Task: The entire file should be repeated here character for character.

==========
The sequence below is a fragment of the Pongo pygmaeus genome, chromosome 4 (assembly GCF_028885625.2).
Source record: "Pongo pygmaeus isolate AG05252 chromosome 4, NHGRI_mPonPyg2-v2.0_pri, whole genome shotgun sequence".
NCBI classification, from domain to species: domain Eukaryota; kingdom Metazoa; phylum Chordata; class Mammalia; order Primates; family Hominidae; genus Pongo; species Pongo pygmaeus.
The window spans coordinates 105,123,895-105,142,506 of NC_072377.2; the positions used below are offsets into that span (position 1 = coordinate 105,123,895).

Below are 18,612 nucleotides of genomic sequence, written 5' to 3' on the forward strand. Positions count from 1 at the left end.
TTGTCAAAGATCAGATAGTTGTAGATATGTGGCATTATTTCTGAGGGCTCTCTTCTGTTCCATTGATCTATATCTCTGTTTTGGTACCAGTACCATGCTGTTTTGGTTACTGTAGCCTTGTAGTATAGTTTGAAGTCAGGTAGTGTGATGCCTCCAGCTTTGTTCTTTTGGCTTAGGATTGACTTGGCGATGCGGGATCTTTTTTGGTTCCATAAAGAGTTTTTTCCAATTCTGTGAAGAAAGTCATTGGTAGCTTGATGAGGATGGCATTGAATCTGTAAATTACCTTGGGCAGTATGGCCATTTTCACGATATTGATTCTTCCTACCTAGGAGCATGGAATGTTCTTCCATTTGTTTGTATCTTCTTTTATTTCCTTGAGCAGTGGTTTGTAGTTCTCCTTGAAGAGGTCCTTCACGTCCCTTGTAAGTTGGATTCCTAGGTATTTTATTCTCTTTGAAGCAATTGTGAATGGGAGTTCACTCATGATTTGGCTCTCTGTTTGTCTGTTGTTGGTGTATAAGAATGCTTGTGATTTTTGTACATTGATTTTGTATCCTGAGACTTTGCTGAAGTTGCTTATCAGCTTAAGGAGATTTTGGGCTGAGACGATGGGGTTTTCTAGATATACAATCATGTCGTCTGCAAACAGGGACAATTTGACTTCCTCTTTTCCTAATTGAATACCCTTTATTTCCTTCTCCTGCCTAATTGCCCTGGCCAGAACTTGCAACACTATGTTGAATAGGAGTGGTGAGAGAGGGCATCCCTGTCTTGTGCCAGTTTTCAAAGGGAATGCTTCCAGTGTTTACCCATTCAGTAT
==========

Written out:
The sequence below is a fragment of the Pongo pygmaeus genome, chromosome 4 (assembly GCF_028885625.2).
Source record: "Pongo pygmaeus isolate AG05252 chromosome 4, NHGRI_mPonPyg2-v2.0_pri, whole genome shotgun sequence".
NCBI classification, from domain to species: domain Eukaryota; kingdom Metazoa; phylum Chordata; class Mammalia; order Primates; family Hominidae; genus Pongo; species Pongo pygmaeus.
The window spans coordinates 105,123,895-105,142,506 of NC_072377.2; the positions used below are offsets into that span (position 1 = coordinate 105,123,895).

Below are 18,612 nucleotides of genomic sequence, written 5' to 3' on the forward strand. Positions count from 1 at the left end.
TTGTCAAAGATCAGATAGTTGTAGATATGTGGCATTATTTCTGAGGGCTCTCTTCTGTTCCATTGATCTATATCTCTGTTTTGGTACCAGTACCATGCTGTTTTGGTTACTGTAGCCTTGTAGTATAGTTTGAAGTCAGGTAGTGTGATGCCTCCAGCTTTGTTCTTTTGGCTTAGGATTGACTTGGCGATGCGGGATCTTTTTTGGTTCCATAAAGAGTTTTTTCCAATTCTGTGAAGAAAGTCATTGGTAGCTTGATGAGGATGGCATTGAATCTGTAAATTACCTTGGGCAGTATGGCCATTTTCACGATATTGATTCTTCCTACCTAGGAGCATGGAATGTTCTTCCATTTGTTTGTATCTTCTTTTATTTCCTTGAGCAGTGGTTTGTAGTTCTCCTTGAAGAGGTCCTTCACGTCCCTTGTAAGTTGGATTCCTAGGTATTTTATTCTCTTTGAAGCAATTGTGAATGGGAGTTCACTCATGATTTGGCTCTCTGTTTGTCTGTTGTTGGTGTATAAGAATGCTTGTGATTTTTGTACATTGATTTTGTATCCTGAGACTTTGCTGAAGTTGCTTATCAGCTTAAGGAGATTTTGGGCTGAGACGATGGGGTTTTCTAGATATACAATCATGTCGTCTGCAAACAGGGACAATTTGACTTCCTCTTTTCCTAATTGAATACCCTTTATTTCCTTCTCCTGCCTAATTGCCCTGGCCAGAACTTGCAACACTATGTTGAATAGGAGTGGTGAGAGAGGGCATCCCTGTCTTGTGCCAGTTTTCAAAGGGAATGCTTCCAGTGTTTACCCATTCAGTAT